Future of Commercial TV

July 18th, 2013 at 10:23:58 AM permalink
Pacomartin
Member since: Oct 24, 2012
Threads: 773
Posts: 9162
This year's Emmy nominations as usual pretty much ignore broadcast TV in favor of cable (and now Netflix). With 30 Rock cancelled, NBC will be stuck with SNL & Parks and Recreation. ABC had 5 out of the 6 adult stars nominated for Modern Family. CBS had three nominations for TBBT, and Downtown Abbey is still the biggest thing on PBS. Reality Shows still dominate broadcast TV nominations.

30 Rock, NBC
Alec Baldwin, 30 Rock, NBC
Tiny Fey, 30 Rock, NBC
Jane Krakowski, 30 Rock, NBC
Amy Poehler, Parks and Recreation, NBC
Saturday Night Live, NBC
Bill Hader, Saturday Night Live, NBC
Betty White, Betty White's Off Their Rockers, NBC

Modern Family, ABC
Jesse Tyler Ferguson, Modern Family, ABC
Julie Bowen, Modern Family, ABC
Ty Burrell, Modern Family, ABC
Ed O'Neill, Modern Family, ABC
Sofia Vergara, Modern Family, ABC
Connie Britton, Nashville, ABC
Kerry Washington, Scandal, ABC
Jimmy Kimmel Live, ABC

Downton Abbey, PBS
Hugh Bonneville, Downton Abbey, PBS
Michele Dockery, Downton Abbey, PBS

The Big Bang Theory, CBS
Jim Parsons, Big Bang Theory, CBS
Mayim Bialik, The Big Bang Theory, CBS
Jane Lynch, Glee, Fox
Christine Baranski, The Good Wife, CBS


OUTSTANDING HOST FOR A REALITY OR REALITY-COMPETITION PROGRAM:
Ryan Seacrest, American Idol, Fox
Tom Bergeron, Dancing With The Stars, ABC
Cat Deeley, So You Think You Can Dance, Fox
Anthony Bourdain, The Taste, ABC
Heidi Klum, Tim Gunn, Project Runway, Bravo

OUTSTANDING REALITY-COMPETITION PROGRAM:
The Amazing Race, CBS
Dancing With The Stars, ABC
So You Think You Can Dance, Fox
The Voice, NBC
Project Runway, Lifetime
Top Chef, Bravo
July 19th, 2013 at 4:03:14 PM permalink
Pacomartin
Member since: Oct 24, 2012
Threads: 773
Posts: 9162
The second biggest cable company (TimeWarner) and the biggest Network (CBS) are in an contract dispute over re-transmission fees.

This kind of dispute may hasten the end of Cable TV. It is one thing for Viacom to go into transmission fee disputes so that stations like BET, CMT, Comedy Central, Logo, MTV, MTV2, Nick at Nite, Nick Jr., Nickelodeon, Nicktoons, Palladia, Spike, TeenNick, Tr3s, TV Land, VH1 are cancelled, but to take a major network off the air is unprecedented.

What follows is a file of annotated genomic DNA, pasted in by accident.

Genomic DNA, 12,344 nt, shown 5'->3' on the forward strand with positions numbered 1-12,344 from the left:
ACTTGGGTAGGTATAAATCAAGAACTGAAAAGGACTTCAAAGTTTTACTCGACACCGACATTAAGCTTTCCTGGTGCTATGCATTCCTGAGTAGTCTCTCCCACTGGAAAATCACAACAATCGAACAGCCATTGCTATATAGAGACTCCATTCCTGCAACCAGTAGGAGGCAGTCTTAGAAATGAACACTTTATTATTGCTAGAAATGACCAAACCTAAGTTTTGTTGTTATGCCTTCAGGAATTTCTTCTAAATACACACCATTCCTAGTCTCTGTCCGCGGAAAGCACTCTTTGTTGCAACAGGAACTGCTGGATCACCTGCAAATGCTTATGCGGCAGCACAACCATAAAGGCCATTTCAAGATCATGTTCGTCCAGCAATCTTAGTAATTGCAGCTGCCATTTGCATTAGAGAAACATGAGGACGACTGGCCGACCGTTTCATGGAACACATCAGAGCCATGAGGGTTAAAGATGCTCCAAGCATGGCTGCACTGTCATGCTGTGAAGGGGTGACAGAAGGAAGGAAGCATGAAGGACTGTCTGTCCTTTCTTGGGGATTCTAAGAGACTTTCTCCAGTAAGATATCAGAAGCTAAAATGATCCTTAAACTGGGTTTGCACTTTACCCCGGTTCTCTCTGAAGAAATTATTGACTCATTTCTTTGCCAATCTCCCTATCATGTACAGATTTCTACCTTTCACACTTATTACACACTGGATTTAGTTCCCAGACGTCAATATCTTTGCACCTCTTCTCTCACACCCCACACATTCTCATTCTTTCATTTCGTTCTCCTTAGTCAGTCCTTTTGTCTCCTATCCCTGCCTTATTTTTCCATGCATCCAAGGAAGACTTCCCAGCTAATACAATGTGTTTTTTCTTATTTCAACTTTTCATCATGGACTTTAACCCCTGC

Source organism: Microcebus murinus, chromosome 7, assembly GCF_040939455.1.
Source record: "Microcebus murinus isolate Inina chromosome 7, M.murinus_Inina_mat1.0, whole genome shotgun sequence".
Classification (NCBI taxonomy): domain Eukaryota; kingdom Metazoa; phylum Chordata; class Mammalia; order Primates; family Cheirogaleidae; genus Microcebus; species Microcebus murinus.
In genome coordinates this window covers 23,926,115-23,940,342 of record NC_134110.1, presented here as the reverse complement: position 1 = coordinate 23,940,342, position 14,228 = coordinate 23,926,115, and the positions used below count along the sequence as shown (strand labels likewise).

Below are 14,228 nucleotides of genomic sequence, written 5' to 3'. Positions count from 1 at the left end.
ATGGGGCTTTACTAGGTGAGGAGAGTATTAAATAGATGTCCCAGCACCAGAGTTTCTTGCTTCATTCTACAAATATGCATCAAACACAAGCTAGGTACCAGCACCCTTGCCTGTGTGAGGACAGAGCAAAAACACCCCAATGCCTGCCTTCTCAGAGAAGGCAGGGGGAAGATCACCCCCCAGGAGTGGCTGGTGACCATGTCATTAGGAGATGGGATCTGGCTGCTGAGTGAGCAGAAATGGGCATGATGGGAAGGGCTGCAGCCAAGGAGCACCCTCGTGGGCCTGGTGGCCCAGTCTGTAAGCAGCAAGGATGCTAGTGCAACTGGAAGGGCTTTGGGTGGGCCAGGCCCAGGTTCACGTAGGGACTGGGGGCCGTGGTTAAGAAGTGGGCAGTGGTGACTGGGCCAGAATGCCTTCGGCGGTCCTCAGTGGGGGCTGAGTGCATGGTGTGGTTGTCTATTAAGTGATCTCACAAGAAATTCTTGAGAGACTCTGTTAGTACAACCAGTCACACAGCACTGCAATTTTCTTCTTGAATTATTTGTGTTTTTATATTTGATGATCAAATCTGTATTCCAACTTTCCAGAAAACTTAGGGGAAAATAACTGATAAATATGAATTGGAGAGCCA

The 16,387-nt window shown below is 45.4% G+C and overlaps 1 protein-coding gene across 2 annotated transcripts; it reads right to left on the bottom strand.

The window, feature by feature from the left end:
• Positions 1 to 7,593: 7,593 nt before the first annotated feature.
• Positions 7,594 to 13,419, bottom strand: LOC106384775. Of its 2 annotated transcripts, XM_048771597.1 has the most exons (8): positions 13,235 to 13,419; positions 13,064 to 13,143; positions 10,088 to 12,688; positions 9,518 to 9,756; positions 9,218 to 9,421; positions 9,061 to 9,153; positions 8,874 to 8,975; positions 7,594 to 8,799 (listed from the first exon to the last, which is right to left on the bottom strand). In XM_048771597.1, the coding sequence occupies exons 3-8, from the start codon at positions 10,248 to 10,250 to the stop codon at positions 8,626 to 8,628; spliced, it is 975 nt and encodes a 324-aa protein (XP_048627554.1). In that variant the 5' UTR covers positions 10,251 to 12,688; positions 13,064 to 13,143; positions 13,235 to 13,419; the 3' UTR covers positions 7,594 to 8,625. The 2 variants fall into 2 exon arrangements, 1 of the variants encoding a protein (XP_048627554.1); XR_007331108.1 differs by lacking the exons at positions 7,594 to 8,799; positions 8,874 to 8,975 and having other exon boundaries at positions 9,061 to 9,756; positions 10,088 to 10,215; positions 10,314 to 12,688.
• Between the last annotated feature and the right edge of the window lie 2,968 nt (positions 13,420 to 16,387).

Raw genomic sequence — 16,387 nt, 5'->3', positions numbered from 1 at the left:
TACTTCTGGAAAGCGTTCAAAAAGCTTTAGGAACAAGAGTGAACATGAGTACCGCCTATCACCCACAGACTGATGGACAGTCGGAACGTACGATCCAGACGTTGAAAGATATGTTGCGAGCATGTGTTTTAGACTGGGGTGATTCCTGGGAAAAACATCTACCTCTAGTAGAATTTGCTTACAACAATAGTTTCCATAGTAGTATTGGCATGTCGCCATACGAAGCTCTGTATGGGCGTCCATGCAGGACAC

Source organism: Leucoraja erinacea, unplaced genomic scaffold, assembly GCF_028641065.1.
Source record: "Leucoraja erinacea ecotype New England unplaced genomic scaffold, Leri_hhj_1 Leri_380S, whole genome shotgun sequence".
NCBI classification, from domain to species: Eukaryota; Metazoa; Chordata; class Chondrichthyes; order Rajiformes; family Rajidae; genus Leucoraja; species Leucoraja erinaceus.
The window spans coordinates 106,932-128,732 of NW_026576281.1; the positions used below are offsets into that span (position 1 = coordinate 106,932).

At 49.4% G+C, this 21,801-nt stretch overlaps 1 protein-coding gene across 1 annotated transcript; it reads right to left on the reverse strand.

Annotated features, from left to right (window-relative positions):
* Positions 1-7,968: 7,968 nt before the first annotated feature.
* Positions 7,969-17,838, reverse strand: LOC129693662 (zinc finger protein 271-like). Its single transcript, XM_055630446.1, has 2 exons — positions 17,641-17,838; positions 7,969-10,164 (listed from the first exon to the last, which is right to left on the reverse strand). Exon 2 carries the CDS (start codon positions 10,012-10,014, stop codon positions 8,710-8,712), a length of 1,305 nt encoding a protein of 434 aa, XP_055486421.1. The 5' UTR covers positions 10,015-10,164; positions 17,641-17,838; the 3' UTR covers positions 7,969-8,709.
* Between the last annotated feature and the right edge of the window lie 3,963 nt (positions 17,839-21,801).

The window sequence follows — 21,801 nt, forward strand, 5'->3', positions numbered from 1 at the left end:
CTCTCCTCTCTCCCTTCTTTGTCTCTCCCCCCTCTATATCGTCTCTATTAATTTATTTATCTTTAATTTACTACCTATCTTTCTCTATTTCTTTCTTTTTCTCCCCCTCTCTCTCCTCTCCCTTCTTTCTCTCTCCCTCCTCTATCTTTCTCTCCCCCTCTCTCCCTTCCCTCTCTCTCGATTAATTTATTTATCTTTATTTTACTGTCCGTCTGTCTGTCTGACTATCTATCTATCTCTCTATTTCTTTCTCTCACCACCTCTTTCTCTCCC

August 1st, 2013 at 1:54:04 AM permalink
Pacomartin
Member since: Oct 24, 2012
Threads: 773
Posts: 9162
flareWatch is an internet based television service. What is particularly interesting about this service is that a cable company (COX) is offering it without requiring that you purchase traditional cable as well.

FlareWatch is $34.99 per month, with access to 97 live channels and 30 hours of network DVR storage and is only availble in Orange County right now,

The service uses Fanhattan’s Fan TV set-top, which provides iPad-like navigation via a touch-sensitive remote control that has no buttons. Subscribers can connect up to three Fan TV boxes, which cost $99 each, to the service.

It delivers a healthy mix of popular programming but at a lower price than traditional cable TV packages.
Beta version of flareWatch provides local broadcast TV and cable nets such as ESPN, ESPN2, TNT, Disney Channel, ABC Family, Fox Sports West, TWC SportsNet, CNN, CNBC, Nickelodeon, A&E, Discovery, Bravo, USA, TLC, MTV, Fox News Channel, FX, Food Network and Syfy.